Why I'm Long Provectus Pharmaceuticals, Seeking Alpha, September 24, 2013
PV-10, a novel oncology compound being developed by Knoxville, Tennessee-based Provectus Pharmaceuticals, Inc. ("Provectus" or the "Company") (OTC:PVCT), exemplifies innovation over incrementalism, meaningful over marginal, productized technology over hypothetical, and changing the world over accepting the status quo, with not an insignificant amount of serendipity over contrivance. In sum, these form the quintessential essence of a paradigm shift in the treatment of cancer.
This is where my investment thesis begins and ends: a novel drug compound with a pristine safety profile, a treatment well tolerated by and easily administered to patients, a readymade product inexpensively produced at scale, and a vast addressable market of unmet need that should be fully and very profitably met over time.Why I Remain Long Provectus Biopharmaceuticals, Connecting the dots, March 28, 2015
My investment thesis is intact. Up until this point FDA regulatory clarity had been lacking and therefore commercial validation was absent despite compelling clinical and business value propositions of Provectus’ Rose Bengal-based investigational oncology and dermatology compounds PV-10 and PH-10, respectively. Company management achieved regulatory clarity. Commercial validation should follow. Thus, I remain long the stock.Reproducibility, the Hallmark of Western Science, Connecting the dots, version 1, June 13, 2015; Connecting the dots, version 2, December 28, 2015 (backdated) and MicroCap Review, pp. 91-94, Winter/Spring 2016 (unattributed, see the blog's Disclosure page on this topic)
When Provectus Biopharmaceuticals Chairman, CEO and co-founder Dr. Craig Dees, PhD talks about his company’s investigational cancer drug PV-10 (made from century’s old Rose Bengal), he points to a history of reproducible therapeutic features, and reproduced preclinical and clinical results by multiple clinicians and researchers in multiple cancer indications. Craig refers to reproducibility as the hallmark of Western science. If a scientist cannot repeat an experiment’s outcome, and if another scientist cannot replicate that result, the veracity of the original work and claims made from it may be questionable.The Risk-Reward of Provectus Biopharmaceuticals: Management, Connecting the dots, July 1, 2015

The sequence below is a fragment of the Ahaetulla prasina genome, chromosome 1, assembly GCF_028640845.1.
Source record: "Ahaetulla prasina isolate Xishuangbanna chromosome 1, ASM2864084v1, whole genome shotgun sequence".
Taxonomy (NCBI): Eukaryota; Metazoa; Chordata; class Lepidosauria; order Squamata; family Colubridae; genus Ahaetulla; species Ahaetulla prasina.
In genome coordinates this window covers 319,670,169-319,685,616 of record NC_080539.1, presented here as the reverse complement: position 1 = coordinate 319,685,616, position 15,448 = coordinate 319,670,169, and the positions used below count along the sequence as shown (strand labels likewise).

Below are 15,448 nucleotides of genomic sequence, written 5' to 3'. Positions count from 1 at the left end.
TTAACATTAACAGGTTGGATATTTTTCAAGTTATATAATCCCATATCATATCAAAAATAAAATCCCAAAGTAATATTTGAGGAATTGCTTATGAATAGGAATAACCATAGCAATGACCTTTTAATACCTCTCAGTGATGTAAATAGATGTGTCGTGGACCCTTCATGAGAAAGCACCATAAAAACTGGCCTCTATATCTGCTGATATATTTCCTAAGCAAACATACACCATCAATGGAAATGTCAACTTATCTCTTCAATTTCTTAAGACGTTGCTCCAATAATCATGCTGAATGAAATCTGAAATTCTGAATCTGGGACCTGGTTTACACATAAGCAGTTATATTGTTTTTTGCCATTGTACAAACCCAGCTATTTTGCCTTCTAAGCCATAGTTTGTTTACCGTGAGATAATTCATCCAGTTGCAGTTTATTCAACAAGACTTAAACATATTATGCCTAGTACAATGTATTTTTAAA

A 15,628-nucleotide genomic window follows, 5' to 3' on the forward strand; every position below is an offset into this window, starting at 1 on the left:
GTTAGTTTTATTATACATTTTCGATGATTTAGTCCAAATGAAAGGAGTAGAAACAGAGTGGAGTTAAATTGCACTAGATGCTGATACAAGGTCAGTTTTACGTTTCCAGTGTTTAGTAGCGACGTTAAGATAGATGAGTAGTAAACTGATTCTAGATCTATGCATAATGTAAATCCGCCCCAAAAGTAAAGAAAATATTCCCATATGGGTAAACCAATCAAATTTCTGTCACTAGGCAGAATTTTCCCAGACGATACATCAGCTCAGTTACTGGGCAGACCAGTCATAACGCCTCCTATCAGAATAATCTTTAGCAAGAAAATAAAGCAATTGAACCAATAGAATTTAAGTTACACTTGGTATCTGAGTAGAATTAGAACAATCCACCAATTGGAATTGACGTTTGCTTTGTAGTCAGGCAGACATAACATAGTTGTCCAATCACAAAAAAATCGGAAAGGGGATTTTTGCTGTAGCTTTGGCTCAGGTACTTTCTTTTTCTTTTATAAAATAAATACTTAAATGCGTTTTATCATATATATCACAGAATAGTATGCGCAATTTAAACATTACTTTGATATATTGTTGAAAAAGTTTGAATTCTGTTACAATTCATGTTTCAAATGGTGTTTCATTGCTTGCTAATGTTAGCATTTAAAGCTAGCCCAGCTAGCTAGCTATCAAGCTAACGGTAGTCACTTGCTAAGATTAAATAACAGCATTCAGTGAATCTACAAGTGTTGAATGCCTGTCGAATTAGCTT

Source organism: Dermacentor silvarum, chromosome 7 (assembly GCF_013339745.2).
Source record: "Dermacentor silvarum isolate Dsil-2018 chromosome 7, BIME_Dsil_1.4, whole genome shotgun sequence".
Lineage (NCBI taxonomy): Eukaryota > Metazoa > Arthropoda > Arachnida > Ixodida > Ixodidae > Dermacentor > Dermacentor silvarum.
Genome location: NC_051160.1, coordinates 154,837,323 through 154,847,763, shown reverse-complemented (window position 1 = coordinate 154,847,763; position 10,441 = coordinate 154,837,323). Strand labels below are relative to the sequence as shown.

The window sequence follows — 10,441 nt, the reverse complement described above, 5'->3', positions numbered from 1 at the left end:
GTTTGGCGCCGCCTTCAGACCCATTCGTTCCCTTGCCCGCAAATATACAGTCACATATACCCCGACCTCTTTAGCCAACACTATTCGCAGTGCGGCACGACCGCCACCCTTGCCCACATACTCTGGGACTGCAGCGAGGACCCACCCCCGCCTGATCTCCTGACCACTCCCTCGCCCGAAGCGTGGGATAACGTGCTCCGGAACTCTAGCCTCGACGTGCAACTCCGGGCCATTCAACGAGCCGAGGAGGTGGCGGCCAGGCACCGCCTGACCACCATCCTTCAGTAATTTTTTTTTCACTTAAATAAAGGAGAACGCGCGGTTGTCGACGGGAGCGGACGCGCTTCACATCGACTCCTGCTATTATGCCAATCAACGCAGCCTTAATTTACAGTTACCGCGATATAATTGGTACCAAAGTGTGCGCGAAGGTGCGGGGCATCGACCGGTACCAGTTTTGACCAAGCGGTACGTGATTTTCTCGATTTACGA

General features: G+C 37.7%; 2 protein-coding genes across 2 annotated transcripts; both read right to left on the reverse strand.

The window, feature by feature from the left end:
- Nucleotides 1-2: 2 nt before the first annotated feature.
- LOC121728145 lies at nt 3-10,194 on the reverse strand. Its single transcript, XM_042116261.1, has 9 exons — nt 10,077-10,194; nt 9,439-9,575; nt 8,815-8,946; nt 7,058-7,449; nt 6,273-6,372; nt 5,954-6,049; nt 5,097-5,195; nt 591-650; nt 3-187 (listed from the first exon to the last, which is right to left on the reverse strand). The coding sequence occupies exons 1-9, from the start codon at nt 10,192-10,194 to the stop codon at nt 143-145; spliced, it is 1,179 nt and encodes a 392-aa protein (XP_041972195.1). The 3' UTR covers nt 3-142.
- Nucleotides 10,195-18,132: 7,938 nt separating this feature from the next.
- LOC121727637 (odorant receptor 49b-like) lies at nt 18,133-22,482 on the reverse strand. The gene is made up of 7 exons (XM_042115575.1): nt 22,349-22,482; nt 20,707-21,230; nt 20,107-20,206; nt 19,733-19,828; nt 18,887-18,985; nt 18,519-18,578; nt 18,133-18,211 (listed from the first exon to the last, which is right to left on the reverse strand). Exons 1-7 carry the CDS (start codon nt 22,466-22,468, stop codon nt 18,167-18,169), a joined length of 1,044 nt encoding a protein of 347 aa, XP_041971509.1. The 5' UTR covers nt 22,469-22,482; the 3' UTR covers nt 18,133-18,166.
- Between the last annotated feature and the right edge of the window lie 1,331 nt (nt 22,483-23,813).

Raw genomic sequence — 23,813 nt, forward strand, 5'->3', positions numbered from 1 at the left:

When I wrote my follow-up investment letter Why I Remain Long Provectus Biopharmaceuticals (March 2015) I did not include a treatment of risk (like I did in my initial letter Why I'm Long Provectus Pharmaceuticals, September 2013). I see our investment's singular risk as the company's management team; more specifically, their ability (or lack thereof) to put Provectus in a position to be monetized at or near a value commensurate with their drug's worth.Provectus Biopharmaceuticals: Advancing a New Front in the War against Cancer, Connecting the dots, July 27, 2015 (backdated), MicroCap Review, pp. 6-8, Summer/Fall 2015, and Stock News Now, October 22, 2015 (unattributed, see the blog's Disclosure page on this topic)
Outsiders to the pharmaceutical industry, three award-winning research scientists from the Department of Energy’s East Tennessee-based Oak Ridge National Laboratory embarked on a path of their own in the 1990s to develop a better way to fight cancer. Hailing from the nationally recognized federal government science and technology facility with a rich history of discovery and innovation, these three technology inventors had been searching for a drug candidate capable of killing cancer cells safely, specifically, completely and quickly. By the end of the decade Drs. Craig Dees, PhD, Timothy Scott, PhD and Eric Wachter, PhD had re-discovered what could turn out to be the ideal cancer killer: Rose Bengal, a molecule with a long and diverse medical history. Ironically the compound had lain around in plain sight of the global pharmaceutical industry for nearly 85 years before Dees et al. began their journey of demonstrating Rose Bengal’s cancer fighting potential.Still Standing, Connecting the dots, October 15, 2015
Rose Bengal (aka Rose Bengal disodium) is a small molecule that laid around in the plain sight of the global biotechnology and pharmaceutical industries for about 85 years before scientists formerly from the U.S. Department of Energy’s Oak Ridge National Laboratory re-discovered it during their search for the ideal cancer killer. Rose Bengal is a water-soluble industrial dye created in Germany in 1882, and a non-biologic whose two-prong approach to fighting cancer (dual mechanisms of action) derives from its physical chemistry.
Rose Bengal’s first recorded medical use was noted in 1914, when it was added to Safranin Victoria Yellow for the treatment of ocular pneumococcal infection. In 1998 Provectus Biopharmaceuticals’ founders Dr. Craig Dees, PhD (Chairman and CEO), Dr. Timothy Scott, PhD (President) and Dr. Eric Wachter, PhD (CTO) identified Rose Bengal as an attractive candidate for preventing the growth and spread of cancer tumors, and possibly even defeating the disease altogether.